Kessler Topaz – Is the U.S. Closing the Courtroom Doors to Shareholder Litigation?
Posted on 01/03/2014
This article is sponsored by Kessler Topaz Meltzer & Check, LLP.
Since the passage of the Private Securities Litigation Reform Act of 1995, in which the U.S. Congress provided incentives for institutional investors to lead securities class actions, institutional investors have had a remarkable impact on the shareholder litigation landscape. Large institutional investors have successfully used shareholder litigation to recover investment losses, deter corporations from wrongdoing, enforce corporate disclosure requirements, and incentivize companies to adopt corporate social responsibility policies. As of the end of 2012, 88 out of the top 100 settlements, stemming from securities fraud litigation, involved an institutional investor as a lead plaintiff. Recent and pending cases in the U.S. courts, however, have limited shareholders’ right to seek judicial redress for corporate fraud and the resulting investment losses. Between 2010 and 2013, the U.S. Supreme Court issued decisions that fundamentally altered shareholders’ rights to judicial review. These decisions have made it more difficult for public pension funds to recover for their members.
- In the 2013 decision in Comcast v. Behrend, the U.S. Supreme Court issued a landmark opinion which strengthened the requirement that a class cannot be certified without in-depth analysis and a conclusion that issues and facts that are common to all class members predominate over individual issues and facts. Under Comcast, in order for a class to be certified, plaintiffs must now ensure that both causation and damages can be adjudicated on a class wide basis. Although Comcast was an anti-trust case, it has implications for all class actions.
- In the 2010 Supreme Court decision in Janus Capital Group Inc. v. First Derivative Traders, the court held that plaintiffs must meet a higher burden of proof when pleading that an individual or entity is responsible for the fraudulent or misleading statements of others. For the purposes of the Securities Exchange Act of 1934 Rule 10b-5 claims (Rule 10b-5 makes it “unlawful for any person…[t]o make an untrue statement of material fact or to omit to state a material fact necessary in order to make the statements made…not misleading”), only the maker of a statement can be liable and a maker is the person with ultimate authority over the statement and not necessarily one who merely prepares or publishes a statement on behalf of another. As a result of this ruling, plaintiffs must now prove that the person or entity who made a false or misleading statement had “ultimate authority,” that is control over both content and the manner of communication of a false or misleading statement.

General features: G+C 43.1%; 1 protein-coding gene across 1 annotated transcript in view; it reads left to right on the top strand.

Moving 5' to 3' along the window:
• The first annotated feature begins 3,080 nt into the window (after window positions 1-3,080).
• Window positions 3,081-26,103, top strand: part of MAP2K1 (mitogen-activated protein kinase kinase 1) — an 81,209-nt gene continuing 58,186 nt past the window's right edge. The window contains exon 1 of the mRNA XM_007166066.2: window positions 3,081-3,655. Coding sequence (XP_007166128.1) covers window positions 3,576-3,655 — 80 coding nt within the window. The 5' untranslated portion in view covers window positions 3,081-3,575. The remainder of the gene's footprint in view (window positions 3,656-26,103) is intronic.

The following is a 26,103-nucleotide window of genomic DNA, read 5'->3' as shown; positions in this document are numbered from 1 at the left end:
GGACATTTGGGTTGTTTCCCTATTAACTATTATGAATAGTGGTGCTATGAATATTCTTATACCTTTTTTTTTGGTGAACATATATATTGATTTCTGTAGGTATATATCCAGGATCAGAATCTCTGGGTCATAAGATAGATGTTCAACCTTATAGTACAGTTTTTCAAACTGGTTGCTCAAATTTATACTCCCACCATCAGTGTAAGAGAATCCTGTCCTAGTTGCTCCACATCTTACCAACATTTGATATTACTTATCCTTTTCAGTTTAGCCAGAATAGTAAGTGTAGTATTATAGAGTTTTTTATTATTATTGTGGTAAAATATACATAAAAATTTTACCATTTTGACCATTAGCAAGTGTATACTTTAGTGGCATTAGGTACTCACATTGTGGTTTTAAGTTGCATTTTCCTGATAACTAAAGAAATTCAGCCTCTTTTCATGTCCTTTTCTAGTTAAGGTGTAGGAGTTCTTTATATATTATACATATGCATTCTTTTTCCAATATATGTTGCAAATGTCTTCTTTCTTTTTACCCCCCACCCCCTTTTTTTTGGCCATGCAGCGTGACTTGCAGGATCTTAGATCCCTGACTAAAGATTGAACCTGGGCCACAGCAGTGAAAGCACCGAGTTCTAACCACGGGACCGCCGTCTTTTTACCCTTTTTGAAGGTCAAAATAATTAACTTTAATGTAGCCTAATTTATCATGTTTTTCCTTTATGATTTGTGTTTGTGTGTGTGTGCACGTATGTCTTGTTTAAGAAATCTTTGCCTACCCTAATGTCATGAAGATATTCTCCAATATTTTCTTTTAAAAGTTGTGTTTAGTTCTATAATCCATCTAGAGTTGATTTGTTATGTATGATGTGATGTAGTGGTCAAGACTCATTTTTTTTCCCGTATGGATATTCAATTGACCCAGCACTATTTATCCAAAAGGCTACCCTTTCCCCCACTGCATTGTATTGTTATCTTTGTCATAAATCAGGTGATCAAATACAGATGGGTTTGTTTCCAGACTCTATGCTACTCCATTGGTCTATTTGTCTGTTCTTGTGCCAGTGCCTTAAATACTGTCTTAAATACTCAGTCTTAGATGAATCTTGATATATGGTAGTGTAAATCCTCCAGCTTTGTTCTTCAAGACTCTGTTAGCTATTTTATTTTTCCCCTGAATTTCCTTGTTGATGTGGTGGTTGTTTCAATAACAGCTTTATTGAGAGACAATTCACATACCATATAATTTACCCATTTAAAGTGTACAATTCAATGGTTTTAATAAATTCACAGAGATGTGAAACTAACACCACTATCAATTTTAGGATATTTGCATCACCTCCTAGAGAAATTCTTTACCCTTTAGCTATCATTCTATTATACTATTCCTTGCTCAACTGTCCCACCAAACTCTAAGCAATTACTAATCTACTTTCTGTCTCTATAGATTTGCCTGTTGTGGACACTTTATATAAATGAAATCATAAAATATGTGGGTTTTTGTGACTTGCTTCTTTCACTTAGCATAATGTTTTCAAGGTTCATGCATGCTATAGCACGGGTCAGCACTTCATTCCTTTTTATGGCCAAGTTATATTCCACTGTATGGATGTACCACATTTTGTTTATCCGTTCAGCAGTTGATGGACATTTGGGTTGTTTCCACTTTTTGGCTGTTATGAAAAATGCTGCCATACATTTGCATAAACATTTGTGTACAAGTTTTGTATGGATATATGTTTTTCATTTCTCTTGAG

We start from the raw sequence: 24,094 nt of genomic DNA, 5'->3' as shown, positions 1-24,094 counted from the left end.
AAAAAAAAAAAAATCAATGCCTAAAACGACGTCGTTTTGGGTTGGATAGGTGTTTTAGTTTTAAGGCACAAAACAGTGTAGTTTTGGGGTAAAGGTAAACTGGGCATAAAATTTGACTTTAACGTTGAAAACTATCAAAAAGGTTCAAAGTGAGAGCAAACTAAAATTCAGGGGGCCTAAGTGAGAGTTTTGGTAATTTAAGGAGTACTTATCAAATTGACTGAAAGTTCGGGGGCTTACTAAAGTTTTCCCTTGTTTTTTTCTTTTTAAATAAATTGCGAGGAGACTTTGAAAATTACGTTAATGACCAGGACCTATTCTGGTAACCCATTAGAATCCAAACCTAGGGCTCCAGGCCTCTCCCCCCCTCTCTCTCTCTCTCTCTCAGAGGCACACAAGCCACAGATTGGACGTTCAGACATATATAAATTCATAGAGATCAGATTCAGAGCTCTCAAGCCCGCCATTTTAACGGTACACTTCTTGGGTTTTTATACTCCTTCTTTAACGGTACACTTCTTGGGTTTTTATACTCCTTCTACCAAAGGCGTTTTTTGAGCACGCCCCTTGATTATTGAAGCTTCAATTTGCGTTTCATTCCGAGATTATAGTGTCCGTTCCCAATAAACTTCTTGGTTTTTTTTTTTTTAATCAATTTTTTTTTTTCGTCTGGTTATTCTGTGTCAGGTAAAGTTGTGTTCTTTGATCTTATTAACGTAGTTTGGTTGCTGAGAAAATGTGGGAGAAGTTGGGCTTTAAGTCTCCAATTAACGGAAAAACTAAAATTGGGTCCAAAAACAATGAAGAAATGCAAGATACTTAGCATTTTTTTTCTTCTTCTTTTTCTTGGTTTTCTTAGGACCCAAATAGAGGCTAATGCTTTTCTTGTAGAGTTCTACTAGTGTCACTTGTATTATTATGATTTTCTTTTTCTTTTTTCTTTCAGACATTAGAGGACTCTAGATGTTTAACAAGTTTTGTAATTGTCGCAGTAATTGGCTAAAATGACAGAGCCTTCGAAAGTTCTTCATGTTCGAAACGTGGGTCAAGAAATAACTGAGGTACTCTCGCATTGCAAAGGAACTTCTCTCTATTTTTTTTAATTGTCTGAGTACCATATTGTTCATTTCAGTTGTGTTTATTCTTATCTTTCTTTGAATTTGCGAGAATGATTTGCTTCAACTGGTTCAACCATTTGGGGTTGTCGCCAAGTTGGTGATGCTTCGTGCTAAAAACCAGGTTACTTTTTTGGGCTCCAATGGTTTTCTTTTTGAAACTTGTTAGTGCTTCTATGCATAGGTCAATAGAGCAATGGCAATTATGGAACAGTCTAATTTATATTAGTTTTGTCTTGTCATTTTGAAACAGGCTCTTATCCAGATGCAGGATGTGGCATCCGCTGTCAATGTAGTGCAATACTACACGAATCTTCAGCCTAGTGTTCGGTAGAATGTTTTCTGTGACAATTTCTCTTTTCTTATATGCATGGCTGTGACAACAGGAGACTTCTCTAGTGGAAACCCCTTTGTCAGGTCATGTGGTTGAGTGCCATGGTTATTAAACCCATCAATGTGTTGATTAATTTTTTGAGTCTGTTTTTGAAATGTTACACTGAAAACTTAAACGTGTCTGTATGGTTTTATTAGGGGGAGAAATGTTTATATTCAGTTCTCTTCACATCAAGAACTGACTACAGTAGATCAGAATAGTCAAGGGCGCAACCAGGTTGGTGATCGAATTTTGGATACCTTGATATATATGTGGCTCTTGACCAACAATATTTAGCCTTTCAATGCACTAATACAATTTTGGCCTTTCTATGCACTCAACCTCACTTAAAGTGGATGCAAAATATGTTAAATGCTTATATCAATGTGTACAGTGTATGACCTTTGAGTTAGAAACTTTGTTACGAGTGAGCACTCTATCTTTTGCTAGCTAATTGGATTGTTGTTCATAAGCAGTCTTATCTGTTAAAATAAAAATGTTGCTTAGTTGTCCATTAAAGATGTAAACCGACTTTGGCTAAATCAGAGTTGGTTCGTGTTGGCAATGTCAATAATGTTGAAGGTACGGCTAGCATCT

- In the 2010 Supreme Court decision in Morrison v. National Australian Bank, the Court closed the door to U.S. courtrooms to investors who purchase securities on non-U.S. exchanges.Investors must now evaluate a number of factors in determining whether to pursue litigation outside the United States.
In addition to the recent decisions, the Supreme Court is currently reviewing a case involving Halliburton Co., which calls the “fraud-on-the-market” theory into question and has the potential to upend twenty-five years of jurisprudence. The “fraud-on-the market” theory is a long accepted theory of liability in a securities fraud case in which a plaintiff need not prove their individual reliance on a defendant’s fraudulent statement and reliance is instead presumed because the statements (and ultimate corrections) impact the price of a given security. If the Supreme Court overturns the “fraud-on-the-market” theory, it will be much more difficult for aggrieved shareholders to recover investment losses through a class action.
It is not just decisions by the U.S. Supreme Court that threaten the ability of shareholders to seek justice. Publicly traded companies are now inserting forced arbitration clauses into corporate bylaws and investment-advisor contracts (which often also contain class action waivers) in order to bypass judicial oversight of the companies’ compliance with federal securities laws.
Given all the recent and pending changes to the shareholder litigation landscape, it’s important for institutional investors to be aware of both new legal developments and the actions that they can take to prevent a further erosion of shareholder rights.
Since 1987, Kessler Topaz has specialized in the prosecution of securities class actions and has grown into one of the most successful shareholder litigation firms in the field.Kessler Topaz is committed to not only serving as legal counsel to its clients, but also to being an educator on all issues related to shareholder activism and asset protection and recovery. To learn more about our Firm, our services, and the investor education opportunities we offer, please visit www.ktmc.com.